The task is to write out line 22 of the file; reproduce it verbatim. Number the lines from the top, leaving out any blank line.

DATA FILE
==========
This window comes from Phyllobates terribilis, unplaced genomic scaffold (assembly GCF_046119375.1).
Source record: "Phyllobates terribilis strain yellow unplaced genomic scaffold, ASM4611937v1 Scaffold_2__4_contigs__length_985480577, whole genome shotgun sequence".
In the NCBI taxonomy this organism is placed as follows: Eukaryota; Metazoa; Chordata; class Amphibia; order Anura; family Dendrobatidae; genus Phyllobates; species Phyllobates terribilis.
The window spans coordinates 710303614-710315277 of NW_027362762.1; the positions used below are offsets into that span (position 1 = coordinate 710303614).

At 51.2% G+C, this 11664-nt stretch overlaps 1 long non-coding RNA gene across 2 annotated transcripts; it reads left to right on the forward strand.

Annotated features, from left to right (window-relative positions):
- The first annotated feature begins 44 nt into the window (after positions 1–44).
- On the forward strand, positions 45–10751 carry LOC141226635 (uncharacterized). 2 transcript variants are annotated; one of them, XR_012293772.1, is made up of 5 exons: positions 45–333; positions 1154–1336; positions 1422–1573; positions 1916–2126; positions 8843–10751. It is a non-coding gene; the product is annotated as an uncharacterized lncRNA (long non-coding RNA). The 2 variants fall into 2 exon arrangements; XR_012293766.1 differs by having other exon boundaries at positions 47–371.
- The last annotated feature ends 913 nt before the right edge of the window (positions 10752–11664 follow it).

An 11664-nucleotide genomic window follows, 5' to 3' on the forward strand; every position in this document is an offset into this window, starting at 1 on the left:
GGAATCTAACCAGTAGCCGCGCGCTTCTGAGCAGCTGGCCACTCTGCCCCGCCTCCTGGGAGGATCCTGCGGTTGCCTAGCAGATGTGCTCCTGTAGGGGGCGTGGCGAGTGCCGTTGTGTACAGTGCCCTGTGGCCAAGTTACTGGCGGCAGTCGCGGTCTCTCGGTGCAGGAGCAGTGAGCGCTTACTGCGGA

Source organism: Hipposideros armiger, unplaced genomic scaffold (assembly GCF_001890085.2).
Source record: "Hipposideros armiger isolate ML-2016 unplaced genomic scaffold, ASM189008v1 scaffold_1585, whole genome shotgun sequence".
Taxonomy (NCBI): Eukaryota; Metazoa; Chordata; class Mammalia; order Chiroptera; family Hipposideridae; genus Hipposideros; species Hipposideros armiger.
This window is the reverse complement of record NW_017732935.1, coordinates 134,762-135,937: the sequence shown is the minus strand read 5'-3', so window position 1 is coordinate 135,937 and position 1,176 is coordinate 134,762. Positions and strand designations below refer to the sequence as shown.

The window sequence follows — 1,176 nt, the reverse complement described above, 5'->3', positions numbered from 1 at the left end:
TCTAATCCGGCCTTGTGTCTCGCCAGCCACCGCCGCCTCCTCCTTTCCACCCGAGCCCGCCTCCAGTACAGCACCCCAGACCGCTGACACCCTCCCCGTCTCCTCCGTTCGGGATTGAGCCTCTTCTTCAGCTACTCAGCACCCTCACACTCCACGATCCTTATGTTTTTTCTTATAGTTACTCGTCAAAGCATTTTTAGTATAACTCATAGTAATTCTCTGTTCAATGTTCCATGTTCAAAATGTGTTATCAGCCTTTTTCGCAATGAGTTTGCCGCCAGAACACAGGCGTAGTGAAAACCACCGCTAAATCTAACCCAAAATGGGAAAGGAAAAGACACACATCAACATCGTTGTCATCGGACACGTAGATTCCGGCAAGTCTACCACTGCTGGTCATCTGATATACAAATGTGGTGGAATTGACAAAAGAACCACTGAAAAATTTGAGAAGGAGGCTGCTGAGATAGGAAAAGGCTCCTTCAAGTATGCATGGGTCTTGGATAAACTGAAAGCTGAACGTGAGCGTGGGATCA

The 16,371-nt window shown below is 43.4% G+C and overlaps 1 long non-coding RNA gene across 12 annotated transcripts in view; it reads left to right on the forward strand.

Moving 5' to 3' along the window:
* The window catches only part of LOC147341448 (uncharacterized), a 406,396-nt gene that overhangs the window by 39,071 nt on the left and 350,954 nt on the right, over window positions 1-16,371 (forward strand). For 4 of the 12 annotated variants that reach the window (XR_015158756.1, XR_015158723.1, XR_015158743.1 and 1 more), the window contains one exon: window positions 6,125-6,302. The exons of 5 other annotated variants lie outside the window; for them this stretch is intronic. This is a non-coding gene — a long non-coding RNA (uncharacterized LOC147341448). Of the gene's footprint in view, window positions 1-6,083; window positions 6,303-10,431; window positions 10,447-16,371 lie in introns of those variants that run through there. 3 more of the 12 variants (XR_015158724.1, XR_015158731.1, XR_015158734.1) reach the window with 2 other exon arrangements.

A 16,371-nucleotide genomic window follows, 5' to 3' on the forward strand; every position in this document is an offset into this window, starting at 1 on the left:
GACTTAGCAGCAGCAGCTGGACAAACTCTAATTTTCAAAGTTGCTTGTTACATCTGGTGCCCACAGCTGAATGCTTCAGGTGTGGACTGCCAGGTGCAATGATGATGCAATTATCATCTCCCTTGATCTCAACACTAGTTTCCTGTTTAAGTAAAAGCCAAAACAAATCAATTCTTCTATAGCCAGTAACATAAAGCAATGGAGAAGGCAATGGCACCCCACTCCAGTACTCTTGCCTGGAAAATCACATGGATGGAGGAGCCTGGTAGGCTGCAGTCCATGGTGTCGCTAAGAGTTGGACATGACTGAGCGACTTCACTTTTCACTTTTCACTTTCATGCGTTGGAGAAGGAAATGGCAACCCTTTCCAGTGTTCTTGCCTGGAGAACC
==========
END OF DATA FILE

GACTTAGCAGCAGCAGCTGGACAAACTCTAATTTTCAAAGTTGCTTGTTACATCTGGTGCCCACAGCTGAATGCTTCAGGTGTGGACTGCCAGGTGCAATGATGATGCAATTATCATCTCCCTTGATCTCAACACTAGTTTCCTGTTTAAGTAAAAGCCAAAACAAATCAATTCTTCTATAGCCAGTAACATAAAGCAATGGAGAAGGCAATGGCACCCCACTCCAGTACTCTTGCCTGGAAAATCACATGGATGGAGGAGCCTGGTAGGCTGCAGTCCATGGTGTCGCTAAGAGTTGGACATGACTGAGCGACTTCACTTTTCACTTTTCACTTTCATGCGTTGGAGAAGGAAATGGCAACCCTTTCCAGTGTTCTTGCCTGGAGAACC